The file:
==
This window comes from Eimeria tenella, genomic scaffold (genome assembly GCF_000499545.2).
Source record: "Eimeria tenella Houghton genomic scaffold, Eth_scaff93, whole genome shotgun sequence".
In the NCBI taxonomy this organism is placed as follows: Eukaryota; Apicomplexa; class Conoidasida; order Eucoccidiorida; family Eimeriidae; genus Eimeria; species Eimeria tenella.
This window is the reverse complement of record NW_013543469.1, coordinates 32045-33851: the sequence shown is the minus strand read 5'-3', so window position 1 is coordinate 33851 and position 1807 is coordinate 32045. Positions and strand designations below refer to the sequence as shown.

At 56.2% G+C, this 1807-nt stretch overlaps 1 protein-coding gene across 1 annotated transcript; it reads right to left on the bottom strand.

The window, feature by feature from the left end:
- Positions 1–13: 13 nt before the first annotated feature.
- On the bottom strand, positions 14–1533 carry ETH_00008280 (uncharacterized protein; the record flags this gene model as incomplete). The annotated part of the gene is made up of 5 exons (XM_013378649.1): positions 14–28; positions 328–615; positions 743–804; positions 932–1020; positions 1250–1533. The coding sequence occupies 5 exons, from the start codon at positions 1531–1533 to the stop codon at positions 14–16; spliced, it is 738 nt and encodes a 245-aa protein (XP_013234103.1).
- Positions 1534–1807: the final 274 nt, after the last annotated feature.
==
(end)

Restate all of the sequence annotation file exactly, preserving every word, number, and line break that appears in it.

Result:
This window comes from Eimeria tenella, genomic scaffold (genome assembly GCF_000499545.2).
Source record: "Eimeria tenella Houghton genomic scaffold, Eth_scaff93, whole genome shotgun sequence".
In the NCBI taxonomy this organism is placed as follows: Eukaryota; Apicomplexa; class Conoidasida; order Eucoccidiorida; family Eimeriidae; genus Eimeria; species Eimeria tenella.
This window is the reverse complement of record NW_013543469.1, coordinates 32045-33851: the sequence shown is the minus strand read 5'-3', so window position 1 is coordinate 33851 and position 1807 is coordinate 32045. Positions and strand designations below refer to the sequence as shown.

At 56.2% G+C, this 1807-nt stretch overlaps 1 protein-coding gene across 1 annotated transcript; it reads right to left on the bottom strand.

The window, feature by feature from the left end:
- Positions 1–13: 13 nt before the first annotated feature.
- On the bottom strand, positions 14–1533 carry ETH_00008280 (uncharacterized protein; the record flags this gene model as incomplete). The annotated part of the gene is made up of 5 exons (XM_013378649.1): positions 14–28; positions 328–615; positions 743–804; positions 932–1020; positions 1250–1533. The coding sequence occupies 5 exons, from the start codon at positions 1531–1533 to the stop codon at positions 14–16; spliced, it is 738 nt and encodes a 245-aa protein (XP_013234103.1).
- Positions 1534–1807: the final 274 nt, after the last annotated feature.